Our freshwater must be protected
What would we do without good
groundwater? Our use of it in our homes, commerce and industry is
In Nova Scotia, over 45 percent of the
population relies on groundwater for its domestic and industrial water
needs. That number is 100 percent in Prince Edward Island, and nearly
two thirds of New Brunswick uses groundwater to meet its potable and
industrial water needs.
Groundwater is used, either wholly of partially, by about . . .
Original article written by Rick Gagné and published in the Halifax Mail Star, 1994.
An anti-fracking sign fixed to a pole near Whycocomagh in December 2012. (Tim Krochak, Chronicle Herald / Staff)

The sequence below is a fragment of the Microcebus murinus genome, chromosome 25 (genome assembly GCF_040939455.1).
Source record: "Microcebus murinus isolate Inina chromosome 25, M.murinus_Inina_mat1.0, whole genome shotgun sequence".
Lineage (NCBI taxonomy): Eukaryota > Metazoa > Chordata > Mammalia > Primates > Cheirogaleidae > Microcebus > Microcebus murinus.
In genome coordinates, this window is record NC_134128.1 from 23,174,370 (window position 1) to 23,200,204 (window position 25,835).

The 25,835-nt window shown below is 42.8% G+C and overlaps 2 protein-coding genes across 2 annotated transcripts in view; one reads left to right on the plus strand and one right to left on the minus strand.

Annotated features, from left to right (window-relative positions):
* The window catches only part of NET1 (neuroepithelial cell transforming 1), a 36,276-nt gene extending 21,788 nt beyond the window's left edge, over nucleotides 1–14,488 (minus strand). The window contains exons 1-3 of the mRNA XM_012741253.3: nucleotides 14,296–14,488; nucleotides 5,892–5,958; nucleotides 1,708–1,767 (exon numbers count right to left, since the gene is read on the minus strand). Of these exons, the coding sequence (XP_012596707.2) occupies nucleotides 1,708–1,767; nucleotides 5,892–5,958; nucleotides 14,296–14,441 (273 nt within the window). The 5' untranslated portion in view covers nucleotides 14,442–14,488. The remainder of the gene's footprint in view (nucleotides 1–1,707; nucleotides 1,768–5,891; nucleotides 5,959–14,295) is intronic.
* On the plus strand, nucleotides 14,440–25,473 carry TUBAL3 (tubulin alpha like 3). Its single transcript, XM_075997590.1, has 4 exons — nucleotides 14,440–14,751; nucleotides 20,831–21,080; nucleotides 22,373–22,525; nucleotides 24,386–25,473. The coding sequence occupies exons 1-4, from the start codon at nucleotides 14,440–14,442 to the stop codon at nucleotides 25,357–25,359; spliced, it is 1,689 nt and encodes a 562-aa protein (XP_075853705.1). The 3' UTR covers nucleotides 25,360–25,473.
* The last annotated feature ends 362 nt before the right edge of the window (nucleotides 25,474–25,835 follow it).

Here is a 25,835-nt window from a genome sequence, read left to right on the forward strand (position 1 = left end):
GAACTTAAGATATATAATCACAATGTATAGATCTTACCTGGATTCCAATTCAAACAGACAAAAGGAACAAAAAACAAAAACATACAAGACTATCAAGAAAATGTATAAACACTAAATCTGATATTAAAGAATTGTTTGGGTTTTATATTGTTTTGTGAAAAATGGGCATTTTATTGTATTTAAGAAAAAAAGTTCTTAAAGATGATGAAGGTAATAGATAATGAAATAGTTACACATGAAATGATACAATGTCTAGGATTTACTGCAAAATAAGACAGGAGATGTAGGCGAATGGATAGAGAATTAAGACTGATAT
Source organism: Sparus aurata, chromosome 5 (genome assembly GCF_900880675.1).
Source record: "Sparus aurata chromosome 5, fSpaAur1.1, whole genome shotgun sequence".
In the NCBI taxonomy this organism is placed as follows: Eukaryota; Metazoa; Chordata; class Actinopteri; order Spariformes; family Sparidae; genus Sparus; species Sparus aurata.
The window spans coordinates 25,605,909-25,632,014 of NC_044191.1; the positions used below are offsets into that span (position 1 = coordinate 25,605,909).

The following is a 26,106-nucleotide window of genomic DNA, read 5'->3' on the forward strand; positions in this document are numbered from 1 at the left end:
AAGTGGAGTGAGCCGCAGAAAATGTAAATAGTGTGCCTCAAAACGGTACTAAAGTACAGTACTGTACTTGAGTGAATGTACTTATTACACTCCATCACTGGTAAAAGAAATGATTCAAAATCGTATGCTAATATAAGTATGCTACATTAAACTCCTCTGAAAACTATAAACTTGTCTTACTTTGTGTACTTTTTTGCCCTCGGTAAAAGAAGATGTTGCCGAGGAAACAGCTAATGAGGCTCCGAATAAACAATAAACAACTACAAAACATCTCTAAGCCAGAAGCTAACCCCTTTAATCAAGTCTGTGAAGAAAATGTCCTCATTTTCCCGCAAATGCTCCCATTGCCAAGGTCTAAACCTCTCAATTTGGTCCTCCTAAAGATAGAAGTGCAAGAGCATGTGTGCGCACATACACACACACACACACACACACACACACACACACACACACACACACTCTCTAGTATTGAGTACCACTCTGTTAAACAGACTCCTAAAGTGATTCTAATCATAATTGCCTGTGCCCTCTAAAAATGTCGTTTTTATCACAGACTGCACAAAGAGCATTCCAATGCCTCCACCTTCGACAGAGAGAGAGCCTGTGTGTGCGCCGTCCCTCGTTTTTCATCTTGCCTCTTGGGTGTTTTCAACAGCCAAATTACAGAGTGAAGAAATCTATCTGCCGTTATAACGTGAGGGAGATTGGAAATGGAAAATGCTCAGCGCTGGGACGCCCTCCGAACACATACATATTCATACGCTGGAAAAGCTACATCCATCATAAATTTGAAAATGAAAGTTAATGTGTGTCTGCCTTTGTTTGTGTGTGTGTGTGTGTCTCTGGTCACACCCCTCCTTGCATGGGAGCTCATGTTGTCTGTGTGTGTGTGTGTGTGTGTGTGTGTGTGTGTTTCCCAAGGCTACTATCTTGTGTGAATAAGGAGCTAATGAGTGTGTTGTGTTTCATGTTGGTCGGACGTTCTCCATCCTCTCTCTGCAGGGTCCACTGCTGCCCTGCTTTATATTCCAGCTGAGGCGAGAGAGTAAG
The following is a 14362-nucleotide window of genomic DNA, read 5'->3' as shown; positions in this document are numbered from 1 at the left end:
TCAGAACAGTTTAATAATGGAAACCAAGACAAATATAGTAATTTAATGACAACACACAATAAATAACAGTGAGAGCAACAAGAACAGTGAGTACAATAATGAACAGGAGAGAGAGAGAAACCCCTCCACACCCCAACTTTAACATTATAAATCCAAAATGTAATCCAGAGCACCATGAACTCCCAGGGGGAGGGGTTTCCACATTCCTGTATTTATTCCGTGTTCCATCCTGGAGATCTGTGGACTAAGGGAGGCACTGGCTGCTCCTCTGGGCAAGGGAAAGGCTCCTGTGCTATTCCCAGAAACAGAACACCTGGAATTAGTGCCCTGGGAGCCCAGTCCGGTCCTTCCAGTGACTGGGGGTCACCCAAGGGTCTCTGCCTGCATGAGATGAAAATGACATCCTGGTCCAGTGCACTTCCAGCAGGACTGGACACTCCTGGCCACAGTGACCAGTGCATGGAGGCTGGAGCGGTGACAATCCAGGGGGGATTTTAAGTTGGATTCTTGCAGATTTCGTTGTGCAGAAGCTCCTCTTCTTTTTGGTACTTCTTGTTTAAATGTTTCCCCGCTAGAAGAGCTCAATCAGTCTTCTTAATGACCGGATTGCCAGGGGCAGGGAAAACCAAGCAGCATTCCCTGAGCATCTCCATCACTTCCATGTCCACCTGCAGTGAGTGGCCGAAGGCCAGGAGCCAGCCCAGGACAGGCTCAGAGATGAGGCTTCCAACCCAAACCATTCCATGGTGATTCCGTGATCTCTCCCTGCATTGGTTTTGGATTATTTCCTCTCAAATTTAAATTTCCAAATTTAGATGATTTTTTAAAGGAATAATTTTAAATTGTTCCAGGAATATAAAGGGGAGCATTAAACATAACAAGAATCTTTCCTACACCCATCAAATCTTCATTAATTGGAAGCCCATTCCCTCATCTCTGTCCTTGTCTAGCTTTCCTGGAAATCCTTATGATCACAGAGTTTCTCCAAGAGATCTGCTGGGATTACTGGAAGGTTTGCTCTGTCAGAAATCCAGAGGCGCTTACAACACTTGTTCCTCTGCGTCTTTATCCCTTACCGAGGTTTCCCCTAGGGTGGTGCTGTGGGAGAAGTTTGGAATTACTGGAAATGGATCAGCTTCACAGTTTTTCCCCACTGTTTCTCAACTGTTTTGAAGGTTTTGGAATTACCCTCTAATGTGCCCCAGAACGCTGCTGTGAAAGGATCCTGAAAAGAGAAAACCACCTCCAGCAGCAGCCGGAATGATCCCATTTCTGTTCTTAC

Misinformation poisons the hydro- fracking well
Re: the Feb. 5 letters to the editor
written in response to your Feb. 1 editorial, “Respecting the
evidence.” My concern is the steady refrain of misinformation on
hydro-fracking. It has been spread in amounts greater than the salt on
our winter roads. We are long overdue for a fact-based and properly
balanced discussion on this matter.
Having explored for oil and gas years ago, and working now for more than
25 years as a geoscientist in surface water and groundwater resource
development and protection, I feel I can rightly say that fracking can
present risks, just as many other accepted industrial activities can
pose risks to the environment. . .
February 11, 2014 By: Rick Gagné